This is something that we have first-hand experience of. The Quality Education India DIB took two years to get off the ground. There was a huge amount of planning and behind the scenes work before it was launched. We are taking on a massive challenge over four years, but the only way we would be able to tackle this task is through a long-term approach that seeks to create lasting change in education standards.
2. Clear, and realistic, goals
The distinguishing characteristic of social finance instruments is that they are primarily outcome and results driven mechanisms for social good. As such there is a central need for the outcomes and goals to be clear and realistic, as well as measurable so that success can be quantified. This naturally lends social finance to projects where data can clearly be tracked and analysed. The example of education provides a prime example of a project that can be tied to tangible, measurable goals and therefore the success or failure to meet these goals can be analysed and lessons learnt.
That being said, social finance isn’t the answer to every problem. There are areas where outcomes are very tricky to measure which means that they might not be right for the social finance model. Take, for example, any long-term programme that is about driving attitudinal change. Changing public perception does not lend itself to the social finance model because it can be difficult to quantify and measure clear outcomes.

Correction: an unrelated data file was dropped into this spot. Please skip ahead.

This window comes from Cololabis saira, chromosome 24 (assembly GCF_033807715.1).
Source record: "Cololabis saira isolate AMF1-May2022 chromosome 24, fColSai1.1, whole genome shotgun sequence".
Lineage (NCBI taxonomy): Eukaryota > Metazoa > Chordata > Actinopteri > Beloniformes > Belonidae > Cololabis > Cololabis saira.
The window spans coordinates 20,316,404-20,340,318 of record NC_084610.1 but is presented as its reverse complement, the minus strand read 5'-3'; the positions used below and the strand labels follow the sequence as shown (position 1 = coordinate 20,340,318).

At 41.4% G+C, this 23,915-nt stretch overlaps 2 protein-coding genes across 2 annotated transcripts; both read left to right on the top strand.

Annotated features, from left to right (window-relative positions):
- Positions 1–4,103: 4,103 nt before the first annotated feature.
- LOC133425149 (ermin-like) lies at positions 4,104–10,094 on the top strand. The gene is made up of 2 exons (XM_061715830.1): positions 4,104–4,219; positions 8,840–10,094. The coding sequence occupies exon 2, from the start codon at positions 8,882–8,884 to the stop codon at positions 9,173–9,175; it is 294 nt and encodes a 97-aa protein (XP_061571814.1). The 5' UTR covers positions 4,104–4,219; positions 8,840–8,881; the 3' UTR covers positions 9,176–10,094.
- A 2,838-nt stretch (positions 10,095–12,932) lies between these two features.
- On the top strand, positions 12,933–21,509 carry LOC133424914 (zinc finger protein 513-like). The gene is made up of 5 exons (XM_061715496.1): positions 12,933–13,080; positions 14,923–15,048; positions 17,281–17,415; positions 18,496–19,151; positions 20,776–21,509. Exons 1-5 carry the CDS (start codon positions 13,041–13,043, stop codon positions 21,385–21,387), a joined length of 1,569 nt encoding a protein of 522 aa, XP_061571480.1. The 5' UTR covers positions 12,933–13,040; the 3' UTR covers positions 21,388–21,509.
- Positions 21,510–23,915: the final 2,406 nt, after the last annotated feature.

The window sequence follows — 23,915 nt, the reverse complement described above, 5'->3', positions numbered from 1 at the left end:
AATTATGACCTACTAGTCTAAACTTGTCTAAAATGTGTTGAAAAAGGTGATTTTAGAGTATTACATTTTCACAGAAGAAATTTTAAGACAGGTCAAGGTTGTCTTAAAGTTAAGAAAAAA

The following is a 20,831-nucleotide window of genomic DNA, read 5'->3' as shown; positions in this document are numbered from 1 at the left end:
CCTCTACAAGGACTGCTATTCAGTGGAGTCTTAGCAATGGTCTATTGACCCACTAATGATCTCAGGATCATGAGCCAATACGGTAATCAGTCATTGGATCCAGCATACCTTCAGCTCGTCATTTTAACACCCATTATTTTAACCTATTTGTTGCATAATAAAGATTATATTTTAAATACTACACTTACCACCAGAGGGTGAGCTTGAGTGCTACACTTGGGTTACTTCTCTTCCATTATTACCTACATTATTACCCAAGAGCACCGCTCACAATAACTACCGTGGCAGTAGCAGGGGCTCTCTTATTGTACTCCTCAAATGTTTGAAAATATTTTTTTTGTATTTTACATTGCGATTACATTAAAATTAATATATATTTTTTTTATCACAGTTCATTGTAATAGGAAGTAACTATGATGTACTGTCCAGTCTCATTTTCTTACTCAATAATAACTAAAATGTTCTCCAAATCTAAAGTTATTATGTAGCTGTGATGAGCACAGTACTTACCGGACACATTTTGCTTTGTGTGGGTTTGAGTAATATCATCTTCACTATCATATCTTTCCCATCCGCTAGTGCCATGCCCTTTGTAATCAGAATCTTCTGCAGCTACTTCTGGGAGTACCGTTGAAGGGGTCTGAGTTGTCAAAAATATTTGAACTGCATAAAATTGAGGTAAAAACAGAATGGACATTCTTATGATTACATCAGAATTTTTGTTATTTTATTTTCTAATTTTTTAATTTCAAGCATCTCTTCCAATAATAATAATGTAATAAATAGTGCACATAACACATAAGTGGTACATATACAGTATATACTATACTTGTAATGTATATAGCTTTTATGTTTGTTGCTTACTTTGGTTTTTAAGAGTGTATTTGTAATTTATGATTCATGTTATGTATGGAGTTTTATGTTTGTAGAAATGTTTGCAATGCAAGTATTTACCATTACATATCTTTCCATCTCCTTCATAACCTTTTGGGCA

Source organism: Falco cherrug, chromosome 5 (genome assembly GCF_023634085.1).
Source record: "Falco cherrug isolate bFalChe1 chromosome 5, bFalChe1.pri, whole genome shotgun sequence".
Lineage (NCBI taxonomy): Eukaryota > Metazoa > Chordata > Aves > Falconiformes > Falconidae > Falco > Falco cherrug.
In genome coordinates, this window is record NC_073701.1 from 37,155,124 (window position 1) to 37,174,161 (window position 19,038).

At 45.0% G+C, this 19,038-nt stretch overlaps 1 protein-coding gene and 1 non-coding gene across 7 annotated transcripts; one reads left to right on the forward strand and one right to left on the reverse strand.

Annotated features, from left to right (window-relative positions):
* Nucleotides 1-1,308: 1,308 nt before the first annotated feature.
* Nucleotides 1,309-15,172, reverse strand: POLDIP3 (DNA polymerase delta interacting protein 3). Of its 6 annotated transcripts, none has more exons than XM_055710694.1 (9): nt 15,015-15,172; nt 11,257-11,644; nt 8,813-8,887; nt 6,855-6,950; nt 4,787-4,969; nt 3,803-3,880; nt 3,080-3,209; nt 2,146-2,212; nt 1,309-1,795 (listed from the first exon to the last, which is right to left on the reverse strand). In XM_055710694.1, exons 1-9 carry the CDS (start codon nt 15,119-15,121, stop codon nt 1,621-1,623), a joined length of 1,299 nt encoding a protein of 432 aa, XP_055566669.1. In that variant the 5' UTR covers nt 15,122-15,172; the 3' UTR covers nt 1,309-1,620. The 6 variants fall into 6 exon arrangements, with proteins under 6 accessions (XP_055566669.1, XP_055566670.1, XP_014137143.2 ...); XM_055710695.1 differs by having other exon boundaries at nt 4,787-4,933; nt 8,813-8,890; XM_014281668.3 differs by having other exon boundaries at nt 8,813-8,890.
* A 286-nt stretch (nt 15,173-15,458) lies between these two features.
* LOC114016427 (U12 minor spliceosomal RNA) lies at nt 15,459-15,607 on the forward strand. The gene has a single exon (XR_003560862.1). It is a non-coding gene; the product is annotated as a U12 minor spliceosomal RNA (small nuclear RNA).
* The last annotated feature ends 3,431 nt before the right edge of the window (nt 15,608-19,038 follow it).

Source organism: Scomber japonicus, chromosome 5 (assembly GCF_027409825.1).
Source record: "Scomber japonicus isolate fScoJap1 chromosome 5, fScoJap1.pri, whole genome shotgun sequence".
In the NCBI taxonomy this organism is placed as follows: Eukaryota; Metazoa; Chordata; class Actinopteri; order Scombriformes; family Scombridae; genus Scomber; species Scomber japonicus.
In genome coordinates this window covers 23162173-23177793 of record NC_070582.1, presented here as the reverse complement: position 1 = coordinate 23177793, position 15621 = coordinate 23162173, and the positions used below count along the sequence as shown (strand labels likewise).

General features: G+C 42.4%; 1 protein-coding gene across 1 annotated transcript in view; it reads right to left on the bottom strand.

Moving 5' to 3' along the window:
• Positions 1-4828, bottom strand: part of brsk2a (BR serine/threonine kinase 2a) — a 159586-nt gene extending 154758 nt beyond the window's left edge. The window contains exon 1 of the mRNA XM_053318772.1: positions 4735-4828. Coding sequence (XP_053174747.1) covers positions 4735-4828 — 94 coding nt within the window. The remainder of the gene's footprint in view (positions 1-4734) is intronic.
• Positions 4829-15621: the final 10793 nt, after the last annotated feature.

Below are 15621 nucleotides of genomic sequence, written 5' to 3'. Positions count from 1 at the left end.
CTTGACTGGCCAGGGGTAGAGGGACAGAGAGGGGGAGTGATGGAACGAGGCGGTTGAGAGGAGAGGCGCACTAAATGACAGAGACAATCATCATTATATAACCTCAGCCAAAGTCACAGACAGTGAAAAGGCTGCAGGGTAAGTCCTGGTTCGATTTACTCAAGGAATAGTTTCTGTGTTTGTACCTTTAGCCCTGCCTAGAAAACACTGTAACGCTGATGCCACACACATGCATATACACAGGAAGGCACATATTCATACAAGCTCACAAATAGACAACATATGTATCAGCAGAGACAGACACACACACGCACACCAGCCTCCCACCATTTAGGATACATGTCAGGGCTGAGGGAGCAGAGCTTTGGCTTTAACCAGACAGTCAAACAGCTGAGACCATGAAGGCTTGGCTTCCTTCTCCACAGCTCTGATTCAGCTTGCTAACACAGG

In cases where social finance is a viable option, the goals need to remain realistic in order to be able to attract investment. The role of the risk investor is to put up the capital required to complete the project, but there is still a risk premium attached to this capital which justifies the outlay for that investor. If the project set hugely ambitious targets that were unlikely or incredibly difficult to achieve then the project would struggle to attract the necessary funding.
3. Adaptability and willingness to work with others
Perhaps most important is the need for collaborative working. Social finance often involves multiple parties coming together to perform social good. This type of working requires a specific mindset and approach and so has to be owned by the board and senior management team to make sure that there is total buy-in to the project.
There must be a willingness from all parties to tackle problems in a different manner and to think differently about challenges in order to be successful. This collaboration between NGOs, investors and charities, requires all parties to be bought into the process and committed to seeing out the project.
Not a silver bullet
Despite the vast benefits to be reaped, social finance is not a silver bullet that can be applied to every case and produce spectacular outcomes. Yet what it can do is help us to change the way that we approach philanthropy and development programmes.
By starting with the question “what would success look like”, the approach commits those involved to measure what they mean by success and provides deliverable targets. The scale and scope of instruments such as DIBs and social impact bonds (SIBs) is growing, but in a market worth a potential $2tr there is a huge amount of potential for the popularity and success of these mechanisms to continue to flourish.
Richard Hawkes is chief executive of the British Asian Trust